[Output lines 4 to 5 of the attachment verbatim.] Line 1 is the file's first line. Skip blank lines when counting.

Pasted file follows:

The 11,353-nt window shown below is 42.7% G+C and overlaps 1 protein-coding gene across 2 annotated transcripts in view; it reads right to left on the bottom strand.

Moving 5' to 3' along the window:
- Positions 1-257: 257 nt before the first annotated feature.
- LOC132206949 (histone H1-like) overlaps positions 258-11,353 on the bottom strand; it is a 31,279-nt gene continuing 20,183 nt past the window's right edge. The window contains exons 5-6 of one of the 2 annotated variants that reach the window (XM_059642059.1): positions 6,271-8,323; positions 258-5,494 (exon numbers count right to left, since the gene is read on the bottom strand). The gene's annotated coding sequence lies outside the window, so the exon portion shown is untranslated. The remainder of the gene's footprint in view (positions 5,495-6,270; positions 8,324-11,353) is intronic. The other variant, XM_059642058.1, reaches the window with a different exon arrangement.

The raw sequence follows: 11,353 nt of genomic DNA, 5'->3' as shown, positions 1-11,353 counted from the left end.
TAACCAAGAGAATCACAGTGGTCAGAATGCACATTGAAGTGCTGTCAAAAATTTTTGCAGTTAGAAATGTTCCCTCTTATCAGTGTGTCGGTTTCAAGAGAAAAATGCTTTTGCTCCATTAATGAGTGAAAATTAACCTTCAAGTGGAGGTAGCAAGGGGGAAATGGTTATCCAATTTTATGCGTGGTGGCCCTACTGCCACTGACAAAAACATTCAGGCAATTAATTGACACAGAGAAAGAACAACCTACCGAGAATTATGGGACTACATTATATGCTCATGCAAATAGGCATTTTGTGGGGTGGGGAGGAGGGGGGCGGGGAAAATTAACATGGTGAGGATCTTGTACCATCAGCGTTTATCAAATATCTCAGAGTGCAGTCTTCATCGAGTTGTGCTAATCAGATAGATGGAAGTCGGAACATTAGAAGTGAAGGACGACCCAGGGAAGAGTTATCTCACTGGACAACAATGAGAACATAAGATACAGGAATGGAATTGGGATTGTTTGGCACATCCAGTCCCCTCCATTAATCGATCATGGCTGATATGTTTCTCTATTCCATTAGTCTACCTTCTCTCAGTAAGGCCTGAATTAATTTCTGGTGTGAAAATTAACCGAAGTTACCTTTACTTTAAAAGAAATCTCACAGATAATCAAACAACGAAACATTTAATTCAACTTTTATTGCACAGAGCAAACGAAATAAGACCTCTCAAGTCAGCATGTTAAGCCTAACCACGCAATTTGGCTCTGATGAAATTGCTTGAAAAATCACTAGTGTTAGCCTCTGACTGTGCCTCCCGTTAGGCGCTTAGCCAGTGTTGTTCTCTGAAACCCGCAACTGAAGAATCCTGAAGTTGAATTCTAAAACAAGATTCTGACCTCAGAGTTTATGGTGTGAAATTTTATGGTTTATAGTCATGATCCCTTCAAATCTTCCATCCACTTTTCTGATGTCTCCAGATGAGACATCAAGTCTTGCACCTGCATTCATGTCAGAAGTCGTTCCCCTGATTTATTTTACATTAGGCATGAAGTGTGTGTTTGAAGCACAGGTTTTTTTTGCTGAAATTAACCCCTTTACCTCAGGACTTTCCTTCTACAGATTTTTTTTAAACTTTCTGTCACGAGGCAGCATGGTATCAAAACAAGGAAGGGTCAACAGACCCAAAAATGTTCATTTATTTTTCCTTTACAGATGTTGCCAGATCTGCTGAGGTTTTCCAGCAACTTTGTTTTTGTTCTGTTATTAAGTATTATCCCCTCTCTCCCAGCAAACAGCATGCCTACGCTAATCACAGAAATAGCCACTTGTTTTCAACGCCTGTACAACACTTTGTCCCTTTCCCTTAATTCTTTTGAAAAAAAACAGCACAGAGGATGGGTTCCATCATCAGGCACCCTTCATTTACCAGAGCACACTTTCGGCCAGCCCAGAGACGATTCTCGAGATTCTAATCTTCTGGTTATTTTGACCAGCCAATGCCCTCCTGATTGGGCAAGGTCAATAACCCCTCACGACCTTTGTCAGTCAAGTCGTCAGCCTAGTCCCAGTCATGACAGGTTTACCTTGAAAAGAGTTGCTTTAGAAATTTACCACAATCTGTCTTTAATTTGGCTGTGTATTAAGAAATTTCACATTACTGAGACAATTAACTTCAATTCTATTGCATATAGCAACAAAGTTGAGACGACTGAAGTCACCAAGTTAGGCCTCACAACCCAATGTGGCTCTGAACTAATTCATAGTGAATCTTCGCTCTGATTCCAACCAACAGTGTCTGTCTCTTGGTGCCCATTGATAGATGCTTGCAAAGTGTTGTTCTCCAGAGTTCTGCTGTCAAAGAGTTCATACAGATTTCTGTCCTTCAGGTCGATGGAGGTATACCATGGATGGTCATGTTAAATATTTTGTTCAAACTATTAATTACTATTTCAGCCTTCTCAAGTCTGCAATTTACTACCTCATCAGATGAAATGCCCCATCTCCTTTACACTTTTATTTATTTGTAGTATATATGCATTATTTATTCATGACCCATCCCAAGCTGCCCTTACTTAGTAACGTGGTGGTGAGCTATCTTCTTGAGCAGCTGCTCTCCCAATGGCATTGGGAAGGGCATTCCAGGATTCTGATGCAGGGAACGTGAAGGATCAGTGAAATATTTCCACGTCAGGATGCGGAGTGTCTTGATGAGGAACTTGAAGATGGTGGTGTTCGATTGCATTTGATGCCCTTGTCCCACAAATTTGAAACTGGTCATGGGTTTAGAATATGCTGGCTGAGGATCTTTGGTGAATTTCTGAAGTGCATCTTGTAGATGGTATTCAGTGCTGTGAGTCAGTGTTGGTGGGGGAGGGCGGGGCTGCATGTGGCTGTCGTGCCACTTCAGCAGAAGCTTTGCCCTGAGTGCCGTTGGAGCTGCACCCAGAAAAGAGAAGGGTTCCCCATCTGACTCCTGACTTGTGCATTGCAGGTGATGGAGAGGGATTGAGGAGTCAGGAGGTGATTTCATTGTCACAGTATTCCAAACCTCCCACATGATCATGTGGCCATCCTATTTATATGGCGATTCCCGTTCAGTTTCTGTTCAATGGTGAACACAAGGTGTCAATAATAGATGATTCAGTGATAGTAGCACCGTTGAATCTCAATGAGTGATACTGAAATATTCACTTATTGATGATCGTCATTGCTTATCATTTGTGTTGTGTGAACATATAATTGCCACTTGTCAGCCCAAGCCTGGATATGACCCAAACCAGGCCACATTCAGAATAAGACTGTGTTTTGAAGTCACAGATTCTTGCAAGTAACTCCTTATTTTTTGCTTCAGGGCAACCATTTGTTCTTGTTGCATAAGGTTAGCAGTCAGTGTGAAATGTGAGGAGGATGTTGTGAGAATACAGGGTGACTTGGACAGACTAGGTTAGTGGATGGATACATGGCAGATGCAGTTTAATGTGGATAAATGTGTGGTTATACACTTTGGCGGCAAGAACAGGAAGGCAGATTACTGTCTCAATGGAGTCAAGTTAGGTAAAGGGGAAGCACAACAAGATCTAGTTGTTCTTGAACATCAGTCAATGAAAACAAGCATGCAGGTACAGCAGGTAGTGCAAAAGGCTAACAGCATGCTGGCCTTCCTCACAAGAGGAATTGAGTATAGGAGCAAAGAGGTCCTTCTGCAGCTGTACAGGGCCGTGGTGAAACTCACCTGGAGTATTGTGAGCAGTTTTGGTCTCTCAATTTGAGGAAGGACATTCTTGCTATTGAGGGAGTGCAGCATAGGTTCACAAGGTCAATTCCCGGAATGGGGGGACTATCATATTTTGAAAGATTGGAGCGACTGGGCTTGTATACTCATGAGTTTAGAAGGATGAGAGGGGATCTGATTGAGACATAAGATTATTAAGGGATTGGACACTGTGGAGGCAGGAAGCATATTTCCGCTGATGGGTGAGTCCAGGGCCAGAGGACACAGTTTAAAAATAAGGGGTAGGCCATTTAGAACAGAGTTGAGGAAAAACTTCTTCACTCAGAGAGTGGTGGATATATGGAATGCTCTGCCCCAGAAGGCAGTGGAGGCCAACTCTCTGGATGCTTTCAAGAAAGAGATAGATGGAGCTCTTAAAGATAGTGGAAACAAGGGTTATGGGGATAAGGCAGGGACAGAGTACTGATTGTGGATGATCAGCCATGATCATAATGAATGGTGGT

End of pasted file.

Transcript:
- LOC132206949 (histone H1-like) overlaps positions 258-11,353 on the bottom strand; it is a 31,279-nt gene continuing 20,183 nt past the window's right edge. The window contains exons 5-6 of one of the 2 annotated variants that reach the window (XM_059642059.1): positions 6,271-8,323; positions 258-5,494 (exon numbers count right to left, since the gene is read on the bottom strand). The gene's annotated coding sequence lies outside the window, so the exon portion shown is untranslated. The remainder of the gene's footprint in view (positions 5,495-6,270; positions 8,324-11,353) is intronic. The other variant, XM_059642058.1, reaches the window with a different exon arrangement.

The raw sequence follows: 11,353 nt of genomic DNA, 5'->3' as shown, positions 1-11,353 counted from the left end.